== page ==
` Ancient Ruins in Amos, Turkey - Olive Oil Times

Ancient Ruins in Amos, Turkey

Dec. 4, 2012
Gretta Schifano

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The ruins of the ancient city of Amos over­look Kumlubük bay on the Bozburun penin­sula in south-west Turkey. My fam­ily and I were guests at the nearby Dionysos hotel. One after­noon my hus­band and I walked from our red-roofed villa through groves of fruit and olive trees to the south-east cor­ner of the hotel grounds and on down the moun­tain to Amos. It took us about twenty min­utes going there, but longer to climb back up.

The uneven path is marked by red cir­cles painted on rocks, and winds through a dense mix­ture of myr­tle, gorse, holly, carob and wild olive with del­i­cate pink cycla­men blooms pok­ing through the rocks here and there. We met nobody on the path, but Annabel Elsdon, the hotel’s guest rela­tions man­ager, had told us that wild ani­mals also use it, and we did see places where the earth had been dug up by wild boar in their search for food. Annabel told us that por­cu­pines, tor­toises, foxes, hares and a pair of eagles also live on the moun­tain­side, but we didn’t see any of them on our walk, sadly.

When we arrived at Amos we found that we had the place to our­selves. We walked through groves of wild olive trees, which I imag­ined were descended from trees cul­ti­vated by Amos’ orig­i­nal inhab­i­tants. There were signs in Turkish and English explain­ing the his­tory of the place, and we read that the grey stone city walls we could see around the set­tle­ment date from the Hellenistic period (323 BC — 31 BC) and were orig­i­nally four meters high and two meters across. We strolled through the ancient ruins to the amphithe­ater which has 1,300 seats and panoramic views across the Mediterranean towards the dis­tant city of Marmaris.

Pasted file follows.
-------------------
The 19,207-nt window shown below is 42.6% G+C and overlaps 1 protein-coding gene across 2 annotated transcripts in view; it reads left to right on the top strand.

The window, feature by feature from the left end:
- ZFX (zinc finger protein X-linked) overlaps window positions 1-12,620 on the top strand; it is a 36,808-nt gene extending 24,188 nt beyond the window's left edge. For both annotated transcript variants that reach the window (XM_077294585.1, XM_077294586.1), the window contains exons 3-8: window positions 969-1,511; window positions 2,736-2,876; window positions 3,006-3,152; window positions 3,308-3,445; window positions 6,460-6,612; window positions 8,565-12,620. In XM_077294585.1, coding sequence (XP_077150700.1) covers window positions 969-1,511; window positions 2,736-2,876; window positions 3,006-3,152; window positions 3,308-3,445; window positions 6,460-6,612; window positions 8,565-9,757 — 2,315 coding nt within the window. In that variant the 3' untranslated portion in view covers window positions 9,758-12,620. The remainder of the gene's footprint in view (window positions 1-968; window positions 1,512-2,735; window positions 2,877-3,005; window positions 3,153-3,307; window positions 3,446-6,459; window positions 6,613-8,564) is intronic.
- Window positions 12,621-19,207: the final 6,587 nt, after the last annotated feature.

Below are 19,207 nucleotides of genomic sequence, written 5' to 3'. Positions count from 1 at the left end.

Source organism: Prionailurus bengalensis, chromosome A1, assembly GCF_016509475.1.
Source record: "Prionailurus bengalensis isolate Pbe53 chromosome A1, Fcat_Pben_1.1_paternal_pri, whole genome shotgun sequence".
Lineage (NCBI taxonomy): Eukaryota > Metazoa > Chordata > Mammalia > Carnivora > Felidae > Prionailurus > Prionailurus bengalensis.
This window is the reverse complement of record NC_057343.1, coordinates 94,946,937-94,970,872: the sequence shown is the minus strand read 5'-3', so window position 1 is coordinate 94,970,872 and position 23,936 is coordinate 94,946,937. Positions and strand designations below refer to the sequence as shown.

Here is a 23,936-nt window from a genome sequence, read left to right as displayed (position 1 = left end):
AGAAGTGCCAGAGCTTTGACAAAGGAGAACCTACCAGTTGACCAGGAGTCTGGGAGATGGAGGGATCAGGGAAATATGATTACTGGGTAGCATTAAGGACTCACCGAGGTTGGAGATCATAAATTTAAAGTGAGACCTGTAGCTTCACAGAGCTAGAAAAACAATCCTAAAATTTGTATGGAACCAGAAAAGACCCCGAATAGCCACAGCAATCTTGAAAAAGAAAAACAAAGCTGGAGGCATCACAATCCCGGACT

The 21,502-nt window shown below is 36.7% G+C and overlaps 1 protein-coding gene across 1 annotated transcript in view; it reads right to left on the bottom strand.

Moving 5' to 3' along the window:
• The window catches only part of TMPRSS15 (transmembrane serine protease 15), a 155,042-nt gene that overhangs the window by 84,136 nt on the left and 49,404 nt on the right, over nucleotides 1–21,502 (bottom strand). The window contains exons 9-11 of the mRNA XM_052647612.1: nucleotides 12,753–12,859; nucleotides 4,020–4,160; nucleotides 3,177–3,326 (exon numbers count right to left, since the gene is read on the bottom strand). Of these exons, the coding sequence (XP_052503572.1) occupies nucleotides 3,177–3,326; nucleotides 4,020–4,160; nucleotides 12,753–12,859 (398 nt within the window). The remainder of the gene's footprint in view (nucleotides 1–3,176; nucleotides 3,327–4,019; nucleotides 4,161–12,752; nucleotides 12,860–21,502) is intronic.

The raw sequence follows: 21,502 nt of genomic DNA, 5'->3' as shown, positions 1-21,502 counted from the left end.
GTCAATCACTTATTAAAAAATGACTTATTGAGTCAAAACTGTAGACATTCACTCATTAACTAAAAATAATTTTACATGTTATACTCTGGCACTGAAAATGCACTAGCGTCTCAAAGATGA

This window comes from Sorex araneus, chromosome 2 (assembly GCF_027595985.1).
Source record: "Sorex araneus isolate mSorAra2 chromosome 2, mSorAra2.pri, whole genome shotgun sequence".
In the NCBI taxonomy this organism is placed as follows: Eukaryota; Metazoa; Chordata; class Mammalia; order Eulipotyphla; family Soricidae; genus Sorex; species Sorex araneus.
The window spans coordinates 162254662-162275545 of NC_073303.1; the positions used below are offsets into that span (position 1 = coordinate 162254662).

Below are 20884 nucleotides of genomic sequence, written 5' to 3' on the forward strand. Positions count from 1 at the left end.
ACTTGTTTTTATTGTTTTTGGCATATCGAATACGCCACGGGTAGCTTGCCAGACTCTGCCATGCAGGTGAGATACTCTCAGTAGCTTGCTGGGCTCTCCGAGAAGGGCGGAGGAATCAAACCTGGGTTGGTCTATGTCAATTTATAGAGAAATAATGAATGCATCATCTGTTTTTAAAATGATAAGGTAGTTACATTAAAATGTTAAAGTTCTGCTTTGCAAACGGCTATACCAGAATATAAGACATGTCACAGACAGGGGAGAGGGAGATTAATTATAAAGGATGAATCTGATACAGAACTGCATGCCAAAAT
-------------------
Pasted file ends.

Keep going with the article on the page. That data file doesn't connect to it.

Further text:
Ahmet Şenol, the hos­pitable owner of the Dionysos estate, cre­ated the hotel out of the moun­tain­side — it took just nine­teen months to exca­vate the rocky ter­rain and com­plete the hotel, build­ing around mature olive trees as well as plant­ing new ones. Today his estate boasts around 1,500 olive trees, which pro­duce high qual­ity extra vir­gin olive oil. The day before our walk, Ahmet had told me that exca­va­tions at Amos had found a third cen­tury BC land rental agree­ment on a stone tablet. The agree­ment stated that the ten­ant had to plant an olive tree every year. As I sat in the stone ter­races of the amphithe­ater look­ing out across the Mediterranean I reflected that some val­ues are time­less, and Ahmet is con­tin­u­ing an ancient tradition.


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